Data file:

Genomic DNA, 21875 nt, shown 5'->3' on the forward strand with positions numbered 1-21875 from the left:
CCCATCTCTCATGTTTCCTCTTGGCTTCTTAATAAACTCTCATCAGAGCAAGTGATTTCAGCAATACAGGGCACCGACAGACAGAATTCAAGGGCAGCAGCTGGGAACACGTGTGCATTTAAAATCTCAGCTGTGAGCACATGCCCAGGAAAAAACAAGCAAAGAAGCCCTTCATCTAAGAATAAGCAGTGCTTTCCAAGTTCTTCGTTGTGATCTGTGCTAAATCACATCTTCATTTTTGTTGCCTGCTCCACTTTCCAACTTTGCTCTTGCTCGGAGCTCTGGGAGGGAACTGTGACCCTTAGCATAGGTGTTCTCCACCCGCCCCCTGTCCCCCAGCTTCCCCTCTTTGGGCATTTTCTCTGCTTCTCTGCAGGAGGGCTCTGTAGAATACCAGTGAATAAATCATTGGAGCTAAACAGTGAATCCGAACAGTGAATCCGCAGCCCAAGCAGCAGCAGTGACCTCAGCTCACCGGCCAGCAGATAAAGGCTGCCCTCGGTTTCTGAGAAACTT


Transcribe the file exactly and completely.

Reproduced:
Genomic DNA, 21875 nt, shown 5'->3' on the forward strand with positions numbered 1-21875 from the left:
CCCATCTCTCATGTTTCCTCTTGGCTTCTTAATAAACTCTCATCAGAGCAAGTGATTTCAGCAATACAGGGCACCGACAGACAGAATTCAAGGGCAGCAGCTGGGAACACGTGTGCATTTAAAATCTCAGCTGTGAGCACATGCCCAGGAAAAAACAAGCAAAGAAGCCCTTCATCTAAGAATAAGCAGTGCTTTCCAAGTTCTTCGTTGTGATCTGTGCTAAATCACATCTTCATTTTTGTTGCCTGCTCCACTTTCCAACTTTGCTCTTGCTCGGAGCTCTGGGAGGGAACTGTGACCCTTAGCATAGGTGTTCTCCACCCGCCCCCTGTCCCCCAGCTTCCCCTCTTTGGGCATTTTCTCTGCTTCTCTGCAGGAGGGCTCTGTAGAATACCAGTGAATAAATCATTGGAGCTAAACAGTGAATCCGAACAGTGAATCCGCAGCCCAAGCAGCAGCAGTGACCTCAGCTCACCGGCCAGCAGATAAAGGCTGCCCTCGGTTTCTGAGAAACTT